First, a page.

Like Dufay before him and Josquin after him, Johannes Ockeghem (circa 1410 - 1497) was a native of the Low Countries and a representative of the Franco-Flemish school of music. Unlike Dufay and Josquin, Ockeghem was not a part of the Pope's special choir, the schola cantorum. Rather Ockeghem remained within modern day Belgium and France and, as the number of laments composed in his honor attests, at the time of his death was considered the greatest composer of his generation. The accolades stem not only from his skilled, complex and elegant compositions, both sacred and secular, but also through his lionization in the writings of the influential theorist Joannes Tinctoris (c. 1435-1511). In the dedication to his 1476 volume Proportionale Musicale Tinctoris wrote:
At this time, consequently, the possibilities of our music have been so marvelously increased that there appears to be a new art, if I may so call it, whose fount and origin is held to be among the English, of whom Dunstable stood forth as chief. Contemporary with him in France were Dufay and Binchoys, to whom directly succeeded the moderns Ockeghem, Busnoys, Regis and Caron, who are the most excellent of all the composers I ever heard. Nor can the English, who are popularly said to shout while the French sing, stand comparison with them. For the French contrive music in the newest manner for the new times, while the English continue to use one and the same style of composition, which shows a wretched poverty of invention.
As a person, he was similarly lauded. Francesco Florio described him in 1477 as: "so handsome in appearance, so grave and gracious in manner and speech." To this date, talent and a good publicist is key to having a successful career as a composer.
Things to Note
In the Catholic Mass the Agnus Dei accompanies the fraction or the breaking of the consecrated wafer which has through the ritual of the Eucharist been changed into the literal body of Christ. Typically this is a moment of reflection and great solemnity. In cyclic masses, it often is the final section and thus was treated with especial reverence by composers. Ockeghem's setting is no different in this regard. While Ockeghem is known as a master of complex counterpoint - he wrote a Mass in which all the parts are in a constant prolation canon (a canon in which each part is at a different speed: as if each part were to sing "The Star Spangled Banner" at a different tempo and the result would follow the norms of counterpoint), this setting is, frankly, quite simple. Consequently, some scholars assume it is among the earliest L'Homme Arme masses - the reasoning goes that had Ockeghem known Dufay's mass he would have sought to one-up him. Such gamesmanship was common among the composers of this period.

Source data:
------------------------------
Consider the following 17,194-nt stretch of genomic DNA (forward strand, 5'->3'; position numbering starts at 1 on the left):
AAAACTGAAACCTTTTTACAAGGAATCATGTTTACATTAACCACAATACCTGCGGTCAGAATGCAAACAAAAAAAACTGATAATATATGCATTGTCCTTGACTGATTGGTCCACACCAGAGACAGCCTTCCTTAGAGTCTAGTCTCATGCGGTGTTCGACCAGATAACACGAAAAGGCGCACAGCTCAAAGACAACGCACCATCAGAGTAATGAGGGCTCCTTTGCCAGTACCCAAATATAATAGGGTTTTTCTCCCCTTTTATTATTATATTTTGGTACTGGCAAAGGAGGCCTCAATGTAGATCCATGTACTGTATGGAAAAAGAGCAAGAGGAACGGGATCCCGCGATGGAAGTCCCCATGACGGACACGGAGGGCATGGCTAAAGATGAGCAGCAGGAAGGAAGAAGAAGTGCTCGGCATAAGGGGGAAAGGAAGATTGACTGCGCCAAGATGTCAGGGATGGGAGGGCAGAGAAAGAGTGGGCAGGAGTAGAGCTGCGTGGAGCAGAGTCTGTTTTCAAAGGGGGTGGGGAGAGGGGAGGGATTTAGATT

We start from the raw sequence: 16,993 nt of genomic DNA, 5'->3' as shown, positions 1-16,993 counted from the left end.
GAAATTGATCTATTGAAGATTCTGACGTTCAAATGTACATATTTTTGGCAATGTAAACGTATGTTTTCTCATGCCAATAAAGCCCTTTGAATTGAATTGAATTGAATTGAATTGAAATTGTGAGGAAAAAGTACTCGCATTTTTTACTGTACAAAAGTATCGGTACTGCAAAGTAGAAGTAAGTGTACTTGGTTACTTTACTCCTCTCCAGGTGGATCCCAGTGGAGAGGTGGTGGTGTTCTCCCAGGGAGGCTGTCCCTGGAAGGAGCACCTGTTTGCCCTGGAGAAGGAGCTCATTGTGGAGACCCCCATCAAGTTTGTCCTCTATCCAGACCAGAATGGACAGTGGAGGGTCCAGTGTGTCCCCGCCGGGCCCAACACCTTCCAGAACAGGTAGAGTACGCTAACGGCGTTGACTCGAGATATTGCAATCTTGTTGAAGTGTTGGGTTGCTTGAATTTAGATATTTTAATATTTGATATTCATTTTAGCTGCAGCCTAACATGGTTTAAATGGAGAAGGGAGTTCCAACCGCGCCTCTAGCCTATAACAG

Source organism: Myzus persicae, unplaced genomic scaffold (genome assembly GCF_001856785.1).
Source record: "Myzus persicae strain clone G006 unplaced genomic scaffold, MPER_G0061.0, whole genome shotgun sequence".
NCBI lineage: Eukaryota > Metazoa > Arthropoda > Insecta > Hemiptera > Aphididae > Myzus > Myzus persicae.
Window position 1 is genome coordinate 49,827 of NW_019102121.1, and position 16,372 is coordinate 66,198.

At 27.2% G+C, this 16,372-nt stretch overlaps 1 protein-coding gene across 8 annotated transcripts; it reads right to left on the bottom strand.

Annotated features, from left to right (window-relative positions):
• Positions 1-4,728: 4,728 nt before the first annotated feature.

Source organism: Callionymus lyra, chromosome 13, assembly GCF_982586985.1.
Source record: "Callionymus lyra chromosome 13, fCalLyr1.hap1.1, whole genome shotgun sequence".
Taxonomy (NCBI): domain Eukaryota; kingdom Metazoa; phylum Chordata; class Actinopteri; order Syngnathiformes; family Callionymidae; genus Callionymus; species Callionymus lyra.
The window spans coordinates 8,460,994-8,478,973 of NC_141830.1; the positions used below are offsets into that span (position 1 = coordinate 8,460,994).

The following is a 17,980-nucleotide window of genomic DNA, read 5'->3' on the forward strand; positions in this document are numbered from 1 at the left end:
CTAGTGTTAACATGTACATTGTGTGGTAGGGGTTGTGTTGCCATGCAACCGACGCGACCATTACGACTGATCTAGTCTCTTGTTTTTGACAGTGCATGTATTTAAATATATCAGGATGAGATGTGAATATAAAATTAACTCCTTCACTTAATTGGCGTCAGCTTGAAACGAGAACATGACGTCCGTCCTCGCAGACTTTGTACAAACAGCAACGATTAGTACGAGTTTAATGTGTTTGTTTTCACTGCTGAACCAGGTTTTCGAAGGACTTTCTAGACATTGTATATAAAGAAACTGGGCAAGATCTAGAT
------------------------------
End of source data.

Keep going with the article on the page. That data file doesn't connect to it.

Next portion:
The Cantus Firmus here is found in the bass voice: in our recording the bass sings the words of L'Homme Arme, rather than Agnus Dei; in the original maanuscript it is written thus. While building a piece from the bassline might seem normal to us, accustomed as we are to the bass guiding the harmony, this was actually a radical idea at the time: cantus firmi were generally placed in the second-lowest voice, the tenor. In listening try to note where cadences fall and how Ockeghem uses different combinations of voices within the piece to give it a sense of forward momentum.
Singers clustered around a partbook
Ockeghem is said to be the old man at the right.
|Agnus Dei||0:00||Agnus I: 3-voice opening|
|Dei qui tollis peccata mundi||0:15||Agnus I (continued): Entrance of L'Homme Arme tune in Bass. Returns to three voice texture of before.|
|Miserere No-||0:42||Agnus I (continued): Entrance of second part of first line of "L'homme arme." Choir then continues in free counterpoint.
|-bis||1:08||Agnus I (continued): Final cadence of Agnus I.
|Agnus Dei||1:20||Agnus II: 2-voice freely composed; no cantus firmus. Soprano and Tenor solo.|
|qui tollis peccata mundi||1:40||Agnus II (continued): Bass and Tenor solo.|
|miserere nobis||2:10||Agnus II (continued): Soprano, Tenor and Bass|
|Agnus Dei||2:35||Agnus III: Tenor with Bass in duet. Bass has cantus firmus.|
|Qui tollis peccata mundi||3:00||Agnus III (continued): Tenor and soprano solo. No cantus firmus.|
|Qui tollis peccata mundi||3:00||Agnus III (continued): Bass solo with another Bass singing part of L'Homme Arme.|
|Qui tollis peccata mundi||3:39||Agnus III (continued): Other voices enter over fragments of L'Homme Arme.|
|Dona nobis pacem||4:03||Agnus III (continued): All four voices. Cantus firmus in low bass.|